A nonprofit organization is looking to get more Floridians to participate in its instant polling on a mobile application about statewide legislative issues after three years of testing, experimenting and improving.
The Digital Democracy Project is hoping 2024 will be the year more Sunshine State voters will use their mobile app to provide feedback on some of the most serious legislative bills going before lawmakers in Tallahassee.
“We use mobile voting technology to let voters weigh in on legislation as it’s being debated in Tallahassee,” said Ramon Perez, Executive Director of the Digital Democracy Project in Florida.
Backers say the technology for the app is secure, and users must be registered voters who are residents of Florida.
Any registered voter can go to Apple or Google Play app stores and simply search Voatz, which is the company that produced the technology. Perez said once on the app, Florida residents need to type in the numerical code “142184.” That then allows them to begin participating and voting on opinions on active legislative bills being considered by lawmakers.
“As bills are being debated, we watch the committee process every week and we load bills into the app (and) people can get on there and say how they feel about any of these given bills and provide their input in real time,” Perez said.
That data is also integrated to the Digital Democracy Project website and legislators and voters can see how residents feel about issues within their particular legislative district.
“It’s kind of like real-time polling in a way that benefits the legislators. They get the finger on the pulse of their district. But for the voters it’s more about accountability and being involved in the process and having some transparency,” he said.
The process of providing input is not related to any actual voting on candidates or issues. But the technology developed by Voatz is in use and certified in several states for military voters overseas who need to vote by phone because they can’t get absentee ballots sent to them. Some states have started to allow some voters with visual impairments to use the phone app instead of using screens in the voting booth during actual elections, Perez said.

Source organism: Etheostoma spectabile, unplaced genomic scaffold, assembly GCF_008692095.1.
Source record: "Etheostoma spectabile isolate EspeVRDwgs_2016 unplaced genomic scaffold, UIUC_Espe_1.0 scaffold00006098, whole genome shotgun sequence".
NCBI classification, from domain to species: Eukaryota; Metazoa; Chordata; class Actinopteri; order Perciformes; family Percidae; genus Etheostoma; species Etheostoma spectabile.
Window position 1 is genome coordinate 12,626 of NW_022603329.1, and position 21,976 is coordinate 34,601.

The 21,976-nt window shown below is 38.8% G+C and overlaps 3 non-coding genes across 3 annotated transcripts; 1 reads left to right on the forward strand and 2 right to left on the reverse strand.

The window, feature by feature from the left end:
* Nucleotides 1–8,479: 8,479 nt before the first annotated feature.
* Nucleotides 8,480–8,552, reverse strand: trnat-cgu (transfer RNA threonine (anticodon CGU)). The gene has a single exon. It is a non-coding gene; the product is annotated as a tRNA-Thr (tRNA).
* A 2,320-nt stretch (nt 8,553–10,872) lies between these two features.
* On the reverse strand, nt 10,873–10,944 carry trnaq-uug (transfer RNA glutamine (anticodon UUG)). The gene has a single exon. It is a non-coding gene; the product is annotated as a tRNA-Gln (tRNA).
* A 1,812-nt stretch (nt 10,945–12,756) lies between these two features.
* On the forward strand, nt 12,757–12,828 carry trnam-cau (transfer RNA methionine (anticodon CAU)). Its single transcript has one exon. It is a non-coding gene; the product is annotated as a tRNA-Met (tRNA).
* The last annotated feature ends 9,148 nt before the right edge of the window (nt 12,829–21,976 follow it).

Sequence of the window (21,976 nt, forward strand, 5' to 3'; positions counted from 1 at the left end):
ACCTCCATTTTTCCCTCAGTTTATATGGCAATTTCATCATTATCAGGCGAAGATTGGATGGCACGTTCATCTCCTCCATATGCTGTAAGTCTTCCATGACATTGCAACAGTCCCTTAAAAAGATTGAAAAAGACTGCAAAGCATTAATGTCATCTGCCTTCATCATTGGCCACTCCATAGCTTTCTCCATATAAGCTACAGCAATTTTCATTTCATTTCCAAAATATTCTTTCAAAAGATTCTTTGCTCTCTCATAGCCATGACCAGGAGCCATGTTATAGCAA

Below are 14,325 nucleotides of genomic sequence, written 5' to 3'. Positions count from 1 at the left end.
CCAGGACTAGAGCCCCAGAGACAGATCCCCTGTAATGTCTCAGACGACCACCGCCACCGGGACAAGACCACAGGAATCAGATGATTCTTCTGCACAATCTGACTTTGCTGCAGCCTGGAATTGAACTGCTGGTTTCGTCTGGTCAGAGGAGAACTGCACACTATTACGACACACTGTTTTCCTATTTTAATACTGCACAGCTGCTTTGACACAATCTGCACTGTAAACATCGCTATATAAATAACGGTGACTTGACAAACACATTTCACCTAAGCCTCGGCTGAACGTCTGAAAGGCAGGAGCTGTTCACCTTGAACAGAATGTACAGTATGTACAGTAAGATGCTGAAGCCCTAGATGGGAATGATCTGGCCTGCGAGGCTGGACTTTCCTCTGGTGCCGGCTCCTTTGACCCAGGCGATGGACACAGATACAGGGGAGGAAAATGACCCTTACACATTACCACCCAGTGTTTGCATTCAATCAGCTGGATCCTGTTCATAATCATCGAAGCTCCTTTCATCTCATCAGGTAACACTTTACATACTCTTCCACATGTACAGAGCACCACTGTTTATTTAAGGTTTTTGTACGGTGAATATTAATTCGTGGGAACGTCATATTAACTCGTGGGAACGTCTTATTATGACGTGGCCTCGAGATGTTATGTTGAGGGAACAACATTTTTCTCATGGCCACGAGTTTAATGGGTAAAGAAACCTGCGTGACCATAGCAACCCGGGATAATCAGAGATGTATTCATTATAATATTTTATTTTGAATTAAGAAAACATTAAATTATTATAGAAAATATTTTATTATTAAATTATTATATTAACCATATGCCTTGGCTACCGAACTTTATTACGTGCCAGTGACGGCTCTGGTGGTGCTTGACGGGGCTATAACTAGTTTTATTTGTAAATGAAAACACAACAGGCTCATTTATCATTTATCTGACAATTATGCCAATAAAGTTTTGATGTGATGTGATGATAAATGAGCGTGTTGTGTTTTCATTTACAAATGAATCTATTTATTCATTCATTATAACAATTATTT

Perez stressed his nonprofit organization is not associated with the state and there is no association with actual votes on federal, state or municipal elections.
“We are letting people weigh in on legislation and providing that input to their legislators in real time during the debates in the Capitol,” Perez said. “What we want is for people to weigh in before a vote takes place on the floor of the state House.”
Ultimately, he said, the Digital Democracy Project is attempting to counteract the feeling of disenfranchisement among many voters. The same project is already taking place in several other states. It’s also an effort to point out that perceived political divisions among residents aren’t as profound as many believe.
“If you actually step back and talk to people about the issues at hand, you find they are not as far apart as the media or the politicians would have us believe,” Perez said. “You find that people have much more in common than they do that divides us.”
The Digital Democracy Project in Florida was initiated in 2021, went through beta testing in 2022 and was put into practical application in 2023. Perez said they want widespread use of the app in Florida by the end of 2024.
The Digital Democracy Project pays Voatz for the technological service and passes it along to users for free. Perez declined to disclose how much his organization pays for the service, but acknowledged most of that cost is covered by donations to their website.
While Perez, who’s located in Orlando, runs the Florida operations for the Digital Democracy Project, he is the founder of the nationwide effort as well, which started in Virginia. His background is in Artificial Intelligence and machine learning. He’s also a U.S. Air Force veteran.
The Digital Democracy Project gets the word out through canvassing door to door and setting up informational tables at events. Some legislators — both Republicans and Democrats — promote the technology as well to invite more deliberation from voters.
Perez acknowledged special interest groups also are driving their supporters to participate in the instant polls as well. Many of those groups use digital marketing and phone solicitations in addition to the tactics Perez outlined.
With the increased accessibility for voters who offer near real-time opinions on issues of the day, Perez said the project is a passion.
“It felt to me like it was an answer to a lot of the problems in our elections system,” Perez said.
“What if we had technology to just get people’s involvement all the time whenever they feel like it? This is one of several tools in the toolkit toward restoring a more functional democracy that people can feel that they are part of,” he said.